As expected, the biennial Labelexpo Europe is an exciting event. This 40th anniversary edition of the event has more than 600 exhibitors from all over the globe. While the name suggests that it is all about labels and label production, there is an increasing move toward flexible packaging as well. Considering many similarities in the equipment, substrates, etc., it does make sense.
Flexography is still the predominant production print method for both label and flexible packaging production. However, as we saw during the last Labelexpo, held in Brussels two years ago, there is a definite increase in the use of production inkjet both as a standalone solution and as a hybrid add-on to flexo platforms. The inkjet solutions, both standalone and hybrid, are increasing in speed and we are now seeing up to 100 meters per minute (m/min), although inline die cutting and embellishing do have an impact on speed. In some of those cases, we are seeing up to 80 m/min, which is still an impressive speed for a full featured production inkjet solution. Inline laser die cutting is currently hitting a comfortable 100 m/min, so we can expect that the overall speed of most of these full-featured label machines will be reaching 100 m/min by drupa. There is also a significant increase in embellishment technologies all around. Not just as standalone processes, but very much a part of a production print line. All of these added inline features are now desired since many converters are finding that the offline solutions are making the on-demand deliveries a challenge. I will cover more specifics around the individual products in future articles.
I have written about the move to hybrid—and, more importantly, bespoke—production solutions, and a large percentage of the new solutions on the floor exhibit those characteristics. Much of this is supported by an increase in collaboration amongst equipment vendors. Companies that offer digital printing and embellishment solutions for new and existing flexo presses were in abundance. Memjet, whom I have previously covered, had 17 OEM partners showing products here. Again, I expect to see much more of that when we hit drupa 2020, and well beyond just label production.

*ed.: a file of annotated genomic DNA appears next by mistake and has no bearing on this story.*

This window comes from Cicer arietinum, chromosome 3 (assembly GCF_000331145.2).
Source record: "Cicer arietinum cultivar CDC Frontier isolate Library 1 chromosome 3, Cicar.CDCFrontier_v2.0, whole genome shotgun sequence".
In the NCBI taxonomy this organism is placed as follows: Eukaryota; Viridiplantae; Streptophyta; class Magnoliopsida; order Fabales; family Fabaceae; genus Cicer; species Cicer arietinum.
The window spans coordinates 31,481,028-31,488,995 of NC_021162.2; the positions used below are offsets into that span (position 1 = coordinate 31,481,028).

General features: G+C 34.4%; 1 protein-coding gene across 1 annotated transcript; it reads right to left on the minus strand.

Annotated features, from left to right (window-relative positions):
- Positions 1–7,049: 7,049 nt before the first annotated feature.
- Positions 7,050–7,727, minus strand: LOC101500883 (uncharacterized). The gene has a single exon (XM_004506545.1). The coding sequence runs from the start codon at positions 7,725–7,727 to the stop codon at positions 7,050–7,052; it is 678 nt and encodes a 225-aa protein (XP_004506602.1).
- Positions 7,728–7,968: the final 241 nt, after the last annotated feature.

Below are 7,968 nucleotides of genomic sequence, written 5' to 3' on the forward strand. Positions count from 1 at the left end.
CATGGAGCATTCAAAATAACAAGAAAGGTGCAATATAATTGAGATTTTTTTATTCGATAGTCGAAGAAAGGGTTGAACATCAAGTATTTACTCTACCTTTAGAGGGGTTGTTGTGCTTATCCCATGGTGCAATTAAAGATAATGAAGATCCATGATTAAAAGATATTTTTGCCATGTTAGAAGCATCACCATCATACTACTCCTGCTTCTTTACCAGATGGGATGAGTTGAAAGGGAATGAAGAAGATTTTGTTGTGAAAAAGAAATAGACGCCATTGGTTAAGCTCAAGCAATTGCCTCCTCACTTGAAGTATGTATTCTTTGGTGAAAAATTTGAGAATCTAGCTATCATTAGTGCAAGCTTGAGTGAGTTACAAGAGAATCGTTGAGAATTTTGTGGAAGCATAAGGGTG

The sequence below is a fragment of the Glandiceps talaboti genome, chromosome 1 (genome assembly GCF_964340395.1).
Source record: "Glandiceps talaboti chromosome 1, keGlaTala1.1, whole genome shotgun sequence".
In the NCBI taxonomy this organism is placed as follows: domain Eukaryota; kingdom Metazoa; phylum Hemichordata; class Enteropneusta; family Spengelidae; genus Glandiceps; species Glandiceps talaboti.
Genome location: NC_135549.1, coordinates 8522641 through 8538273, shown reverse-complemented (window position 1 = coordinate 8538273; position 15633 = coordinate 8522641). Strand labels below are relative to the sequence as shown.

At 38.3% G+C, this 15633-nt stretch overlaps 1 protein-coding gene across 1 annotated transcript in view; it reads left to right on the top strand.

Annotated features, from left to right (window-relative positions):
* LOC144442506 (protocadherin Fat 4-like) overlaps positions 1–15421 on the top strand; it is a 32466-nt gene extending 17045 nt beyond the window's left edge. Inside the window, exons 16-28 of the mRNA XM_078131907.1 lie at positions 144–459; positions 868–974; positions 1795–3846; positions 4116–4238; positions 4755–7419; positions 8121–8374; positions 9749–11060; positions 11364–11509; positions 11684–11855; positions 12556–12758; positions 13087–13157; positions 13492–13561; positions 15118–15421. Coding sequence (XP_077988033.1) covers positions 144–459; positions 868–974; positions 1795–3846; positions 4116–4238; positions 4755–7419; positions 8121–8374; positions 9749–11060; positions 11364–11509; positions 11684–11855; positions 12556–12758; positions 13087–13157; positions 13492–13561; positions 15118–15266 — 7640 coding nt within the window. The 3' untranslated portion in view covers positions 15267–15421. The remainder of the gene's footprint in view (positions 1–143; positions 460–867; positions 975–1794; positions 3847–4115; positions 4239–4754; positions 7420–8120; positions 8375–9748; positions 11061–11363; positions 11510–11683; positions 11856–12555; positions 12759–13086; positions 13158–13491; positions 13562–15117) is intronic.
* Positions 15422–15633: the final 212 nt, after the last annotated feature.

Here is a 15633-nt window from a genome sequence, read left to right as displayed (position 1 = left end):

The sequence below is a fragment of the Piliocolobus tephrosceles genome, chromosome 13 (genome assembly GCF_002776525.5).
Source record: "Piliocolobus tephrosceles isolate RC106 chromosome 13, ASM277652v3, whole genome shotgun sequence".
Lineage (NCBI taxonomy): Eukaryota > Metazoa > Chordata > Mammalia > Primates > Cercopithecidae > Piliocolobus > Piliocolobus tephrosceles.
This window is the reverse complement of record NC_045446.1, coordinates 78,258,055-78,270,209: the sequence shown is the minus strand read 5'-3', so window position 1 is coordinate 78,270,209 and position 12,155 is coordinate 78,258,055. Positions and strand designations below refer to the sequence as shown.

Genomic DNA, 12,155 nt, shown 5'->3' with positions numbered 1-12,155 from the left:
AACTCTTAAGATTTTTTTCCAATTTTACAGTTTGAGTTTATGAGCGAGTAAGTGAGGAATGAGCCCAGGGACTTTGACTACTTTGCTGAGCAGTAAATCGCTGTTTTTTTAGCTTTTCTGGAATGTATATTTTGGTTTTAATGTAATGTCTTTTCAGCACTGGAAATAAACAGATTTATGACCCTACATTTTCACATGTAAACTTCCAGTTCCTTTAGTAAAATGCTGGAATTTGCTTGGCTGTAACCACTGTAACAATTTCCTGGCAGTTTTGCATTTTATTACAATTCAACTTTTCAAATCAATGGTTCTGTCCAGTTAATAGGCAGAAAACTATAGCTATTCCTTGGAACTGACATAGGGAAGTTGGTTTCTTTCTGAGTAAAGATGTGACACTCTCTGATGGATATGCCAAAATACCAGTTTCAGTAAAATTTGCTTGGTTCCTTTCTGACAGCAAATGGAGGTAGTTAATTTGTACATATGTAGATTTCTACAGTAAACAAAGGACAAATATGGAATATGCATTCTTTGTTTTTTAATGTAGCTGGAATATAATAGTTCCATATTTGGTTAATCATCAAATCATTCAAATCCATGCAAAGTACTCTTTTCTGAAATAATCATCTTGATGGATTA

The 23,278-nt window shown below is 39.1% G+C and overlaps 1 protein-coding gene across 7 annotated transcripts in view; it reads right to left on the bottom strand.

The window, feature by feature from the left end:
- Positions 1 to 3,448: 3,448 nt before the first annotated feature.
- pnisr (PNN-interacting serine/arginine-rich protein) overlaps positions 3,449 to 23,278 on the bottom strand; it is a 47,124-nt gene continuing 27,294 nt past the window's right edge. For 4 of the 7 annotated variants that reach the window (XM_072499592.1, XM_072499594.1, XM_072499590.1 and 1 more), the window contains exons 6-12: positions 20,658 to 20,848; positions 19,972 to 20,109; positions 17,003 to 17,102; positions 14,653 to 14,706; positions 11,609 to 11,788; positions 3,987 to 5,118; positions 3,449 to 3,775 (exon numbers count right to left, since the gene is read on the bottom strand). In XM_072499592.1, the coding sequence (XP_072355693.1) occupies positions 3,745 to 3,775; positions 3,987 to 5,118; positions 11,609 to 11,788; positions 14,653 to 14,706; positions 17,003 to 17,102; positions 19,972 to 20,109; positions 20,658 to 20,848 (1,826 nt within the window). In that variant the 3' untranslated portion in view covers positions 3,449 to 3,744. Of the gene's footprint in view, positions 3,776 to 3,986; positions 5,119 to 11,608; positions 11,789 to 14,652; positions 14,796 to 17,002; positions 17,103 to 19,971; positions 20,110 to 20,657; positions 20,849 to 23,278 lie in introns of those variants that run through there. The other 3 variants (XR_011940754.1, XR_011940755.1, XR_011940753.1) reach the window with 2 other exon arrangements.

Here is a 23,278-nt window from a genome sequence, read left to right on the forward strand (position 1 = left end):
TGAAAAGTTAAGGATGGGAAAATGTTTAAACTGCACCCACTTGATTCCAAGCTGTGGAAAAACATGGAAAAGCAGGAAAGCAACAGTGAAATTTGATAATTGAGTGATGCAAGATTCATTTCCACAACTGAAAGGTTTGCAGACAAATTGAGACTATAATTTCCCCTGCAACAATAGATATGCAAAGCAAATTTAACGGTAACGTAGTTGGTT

Sustainability is front and center in many of the product discussions as well. In Europe, regulations are focusing on sustainability, but globally there is also a significant consumer push toward sustainability. Inks, coatings, substrates, drying, energy demands, etc., are now a big part of the product development and marketing. Avery Dennison showed a line of products that went well beyond being recyclable. They showed substrates that were made from 50% grape waste combined with 40% recycled waste and 10% assorted other post-consumer waste. Security and traceability, also driven by regulation and desire for anti-counterfeiting, were also a big focus in everything from print embellishments to tamper-evident adhesives.
Another big area of development being shown is connectability. Solutions that support virtual reality (VR) are in abundance. RFID innovations are also being shown. In one case, using labels and other packaging with RFID printing, a store clerk can quickly scan an entire room of product and get accurate inventory counts. Using the same RFID enhanced packaging, a consumer could get in-depth product information using their cell phone.
There is lots to see and lots to talk about... Now I am off to another booth and will continue to report over the next few days.